Oil Again Lower After Losses on China's COVID Lockdowns

Liubov Georges
By  Liubov Georges , DTN Energy Reporter

WASHINGTON (DTN) -- After overnight gains following Monday's selloff triggered by new COVID-19 shutdowns in China and prospects of slowing global economic growth, oil futures nearest delivery on the New York Mercantile Exchange and Brent crude traded on the Intercontinental Exchange again reversed lower as investors monitored the next round of Russian-Ukrainian ceasefire talks in Turkey amid an apparent shift in strategy from Moscow that is repositioning its troops along the borders of the breakaway republics of Donbass and Lugansk.

The Russian invasion of Ukraine, which has roiled equity and commodity markets in recent weeks, will remain the focus of trading on Tuesday with a new round of diplomatic talks scheduled to begin Tuesday in Istanbul.

Wire services in Russia reported the country's defense minister, Sergei Shoigy, confirmed the first phase of Russia's military operations have been completed and Russian troops would now focus solely on "liberating" separatist republics of Donbass and Lugansk. Should the new strategy prove truthful it would mean the withdrawal of Russian troops from northern Ukraine and elsewhere within the European country, localizing the conflict to the breakaway provinces in the east.

The conflict has led to some loss of Russian oil exports, according to private data, as Western traders and banks refuse to deal directly with Russian oil shipments. International Energy Forum, a multilateral organization based in Riyadh, estimates Russian oil flows have probably fallen by 1.5 million bpd since the beginning of the invasion. Still, it will take around two weeks until there is concrete evidence and that the Organization of the Petroleum Exporting Countries would want to assess that data, IEF Secretary-General Joe McMonigle told Bloomberg Television. There have also been reports suggesting that Russia turned to selling crude at steep discounts in off-market transactions that allow buyers to shield their identities from the stigma of trading with Russian firms.

Against this backdrop, investors will turn their focus to the OPEC+ ministerial meeting on Thursday (3/31) when the group will decide on production quotas for May. OPEC+ will likely agree on a modest increase of 400,000 bpd, in line with its July 2021 agreement, without adjusting to make up for the fall in Russian exports. OPEC+ has previously signaled that the recent spike in oil prices was due to geopolitical tensions with little evidence yet of the market being significantly undersupplied.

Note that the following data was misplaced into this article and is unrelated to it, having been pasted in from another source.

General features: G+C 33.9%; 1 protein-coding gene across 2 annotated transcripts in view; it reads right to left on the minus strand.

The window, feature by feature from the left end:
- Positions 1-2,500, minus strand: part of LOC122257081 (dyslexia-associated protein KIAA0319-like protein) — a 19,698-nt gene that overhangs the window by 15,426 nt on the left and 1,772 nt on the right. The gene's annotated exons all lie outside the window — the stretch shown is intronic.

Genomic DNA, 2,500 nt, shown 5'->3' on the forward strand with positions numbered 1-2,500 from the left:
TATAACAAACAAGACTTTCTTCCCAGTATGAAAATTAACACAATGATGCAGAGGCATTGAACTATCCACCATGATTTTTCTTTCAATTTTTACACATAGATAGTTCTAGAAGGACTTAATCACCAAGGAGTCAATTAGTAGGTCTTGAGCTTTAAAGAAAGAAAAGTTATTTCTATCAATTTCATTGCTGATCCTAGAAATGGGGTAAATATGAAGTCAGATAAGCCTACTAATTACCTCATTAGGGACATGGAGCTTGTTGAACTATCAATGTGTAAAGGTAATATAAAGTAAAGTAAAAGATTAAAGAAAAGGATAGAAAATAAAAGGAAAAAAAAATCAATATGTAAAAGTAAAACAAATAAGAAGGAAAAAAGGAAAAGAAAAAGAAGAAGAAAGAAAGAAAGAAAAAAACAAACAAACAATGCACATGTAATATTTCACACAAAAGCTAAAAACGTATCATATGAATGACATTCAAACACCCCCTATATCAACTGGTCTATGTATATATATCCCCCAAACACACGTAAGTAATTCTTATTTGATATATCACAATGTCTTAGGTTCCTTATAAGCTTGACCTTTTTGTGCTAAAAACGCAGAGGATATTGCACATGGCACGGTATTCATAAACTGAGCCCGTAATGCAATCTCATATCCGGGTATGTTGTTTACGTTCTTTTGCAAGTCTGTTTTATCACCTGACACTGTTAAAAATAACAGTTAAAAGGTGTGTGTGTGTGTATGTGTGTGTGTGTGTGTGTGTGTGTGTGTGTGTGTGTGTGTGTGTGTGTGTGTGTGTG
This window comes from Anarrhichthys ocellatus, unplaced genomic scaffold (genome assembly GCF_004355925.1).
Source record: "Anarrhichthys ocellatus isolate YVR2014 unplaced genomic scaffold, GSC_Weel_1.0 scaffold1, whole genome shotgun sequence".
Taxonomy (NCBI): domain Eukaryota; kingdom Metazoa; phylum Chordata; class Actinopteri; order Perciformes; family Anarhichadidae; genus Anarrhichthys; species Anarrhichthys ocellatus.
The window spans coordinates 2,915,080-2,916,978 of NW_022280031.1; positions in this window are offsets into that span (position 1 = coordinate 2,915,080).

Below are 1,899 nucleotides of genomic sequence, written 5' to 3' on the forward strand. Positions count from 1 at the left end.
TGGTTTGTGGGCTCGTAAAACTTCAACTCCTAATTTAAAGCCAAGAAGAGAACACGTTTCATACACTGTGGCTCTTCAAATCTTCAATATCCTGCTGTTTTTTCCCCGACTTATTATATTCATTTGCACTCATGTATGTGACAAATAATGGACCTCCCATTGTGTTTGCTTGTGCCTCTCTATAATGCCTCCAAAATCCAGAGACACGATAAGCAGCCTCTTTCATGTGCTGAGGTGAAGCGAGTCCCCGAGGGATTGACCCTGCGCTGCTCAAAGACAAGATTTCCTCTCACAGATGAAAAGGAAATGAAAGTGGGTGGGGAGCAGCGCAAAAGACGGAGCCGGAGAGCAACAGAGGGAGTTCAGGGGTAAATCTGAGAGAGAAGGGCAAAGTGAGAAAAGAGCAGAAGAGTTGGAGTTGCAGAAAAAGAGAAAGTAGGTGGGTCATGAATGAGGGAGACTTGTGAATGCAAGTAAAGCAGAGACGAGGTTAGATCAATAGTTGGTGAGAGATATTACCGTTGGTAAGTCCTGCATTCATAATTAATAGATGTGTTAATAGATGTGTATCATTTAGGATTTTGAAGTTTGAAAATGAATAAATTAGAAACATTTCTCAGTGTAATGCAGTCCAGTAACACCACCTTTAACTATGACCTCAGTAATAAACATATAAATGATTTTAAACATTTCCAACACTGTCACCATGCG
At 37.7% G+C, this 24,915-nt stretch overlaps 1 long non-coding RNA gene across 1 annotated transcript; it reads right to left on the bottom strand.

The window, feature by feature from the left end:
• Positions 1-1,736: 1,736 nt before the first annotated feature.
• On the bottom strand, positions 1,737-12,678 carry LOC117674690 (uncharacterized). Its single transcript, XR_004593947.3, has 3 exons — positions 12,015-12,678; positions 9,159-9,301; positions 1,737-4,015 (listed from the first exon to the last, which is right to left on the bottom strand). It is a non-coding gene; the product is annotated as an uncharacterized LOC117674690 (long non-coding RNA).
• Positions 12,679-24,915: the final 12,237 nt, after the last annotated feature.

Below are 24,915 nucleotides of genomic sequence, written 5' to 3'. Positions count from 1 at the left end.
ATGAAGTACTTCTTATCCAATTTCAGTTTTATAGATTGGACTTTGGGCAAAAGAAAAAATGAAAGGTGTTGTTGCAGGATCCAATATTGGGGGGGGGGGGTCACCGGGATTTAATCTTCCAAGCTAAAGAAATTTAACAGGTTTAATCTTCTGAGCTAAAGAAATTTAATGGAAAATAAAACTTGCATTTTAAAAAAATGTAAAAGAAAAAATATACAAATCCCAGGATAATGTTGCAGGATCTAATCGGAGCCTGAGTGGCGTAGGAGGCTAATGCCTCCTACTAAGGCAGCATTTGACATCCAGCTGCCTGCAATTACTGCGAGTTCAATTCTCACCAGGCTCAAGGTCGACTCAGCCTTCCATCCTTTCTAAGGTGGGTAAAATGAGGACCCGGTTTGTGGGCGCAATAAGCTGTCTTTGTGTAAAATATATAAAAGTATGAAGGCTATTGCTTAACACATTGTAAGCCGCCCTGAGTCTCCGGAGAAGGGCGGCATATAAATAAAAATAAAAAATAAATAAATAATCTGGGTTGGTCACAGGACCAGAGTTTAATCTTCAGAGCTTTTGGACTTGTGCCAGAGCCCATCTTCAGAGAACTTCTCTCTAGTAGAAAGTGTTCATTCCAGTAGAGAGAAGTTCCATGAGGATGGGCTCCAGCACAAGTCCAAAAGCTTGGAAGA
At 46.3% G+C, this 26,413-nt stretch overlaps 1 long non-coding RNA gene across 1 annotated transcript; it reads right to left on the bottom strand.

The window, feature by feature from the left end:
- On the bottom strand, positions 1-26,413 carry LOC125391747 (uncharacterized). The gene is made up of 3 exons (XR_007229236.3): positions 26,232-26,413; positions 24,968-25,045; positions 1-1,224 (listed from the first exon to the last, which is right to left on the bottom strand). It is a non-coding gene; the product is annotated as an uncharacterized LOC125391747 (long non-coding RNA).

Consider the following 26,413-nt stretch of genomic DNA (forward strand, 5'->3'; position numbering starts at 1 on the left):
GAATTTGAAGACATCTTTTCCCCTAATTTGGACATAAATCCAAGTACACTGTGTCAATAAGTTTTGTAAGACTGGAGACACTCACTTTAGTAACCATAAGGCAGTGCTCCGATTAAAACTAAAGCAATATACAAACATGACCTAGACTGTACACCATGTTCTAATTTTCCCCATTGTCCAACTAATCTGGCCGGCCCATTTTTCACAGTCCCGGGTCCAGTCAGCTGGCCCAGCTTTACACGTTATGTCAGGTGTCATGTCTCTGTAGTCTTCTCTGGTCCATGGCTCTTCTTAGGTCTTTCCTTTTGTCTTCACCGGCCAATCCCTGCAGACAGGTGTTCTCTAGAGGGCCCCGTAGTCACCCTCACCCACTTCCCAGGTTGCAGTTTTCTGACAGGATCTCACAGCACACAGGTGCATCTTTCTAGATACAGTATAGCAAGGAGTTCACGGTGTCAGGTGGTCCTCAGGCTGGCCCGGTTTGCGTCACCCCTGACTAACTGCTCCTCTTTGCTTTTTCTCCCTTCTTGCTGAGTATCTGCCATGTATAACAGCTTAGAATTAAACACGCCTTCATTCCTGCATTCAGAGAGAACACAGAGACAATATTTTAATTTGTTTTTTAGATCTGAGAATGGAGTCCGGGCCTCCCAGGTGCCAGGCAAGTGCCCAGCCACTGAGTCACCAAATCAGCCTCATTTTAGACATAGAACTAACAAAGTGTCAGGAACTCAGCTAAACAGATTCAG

Analysts also believe OPEC+ is increasingly running out of spare capacity, meaning the group has no other option but to lift production rates in small, incremental steps. The International Energy Agency has warned that OPEC+ would need to "go through an investment cycle before it is able to add significant capacity beyond what it will reach this year."

The combination of COVID flare-up in China and prospects of reduced fuel demand sent oil prices tumbling on Monday, with both crude benchmarks registering 7% losses. China announced new lockdown measures for its financial center Shanghai, where COVID-19 infections nearly tripled over the past week. Municipal health officials will now test the city of 25 million people in two separate stages that run through April 5th. The lockdown follows similar measures introduced in manufacturing center of Shenzhen in the Jilin province and Langfang City near Beijing.

China has struggled to contain a highly infectious Omicron variant, BA.2, that has spread like wildfire in recent days despite Beijing's "zero-tolerance policy" and led to Chinese officials locking down entire cities to stop the spread. Private data shows peak road congestion in Shanghai was down 36% on Sunday (3/27) from a year earlier, while in Beijing, which is not yet subject to restrictions, traffic levels were 25% lower year-on-year. China has imposed more quarantine measures over the past two weeks than at any other point in the pandemic.

In early trading, NYMEX May West Texas Intermediate futures was down $2.65 to trade near $103.30 bbl, and ICE May Brent futures fell $2.50 to near $110 bbl. NYMEX April ULSD futures fell 12 cents to $3.6625 gallon, and April RBOB futures declined nearly 4.5 cents to $3.1750 gallon.

Liubov Georges can be reached at liubov.georges@dtn.com

Liubov Georges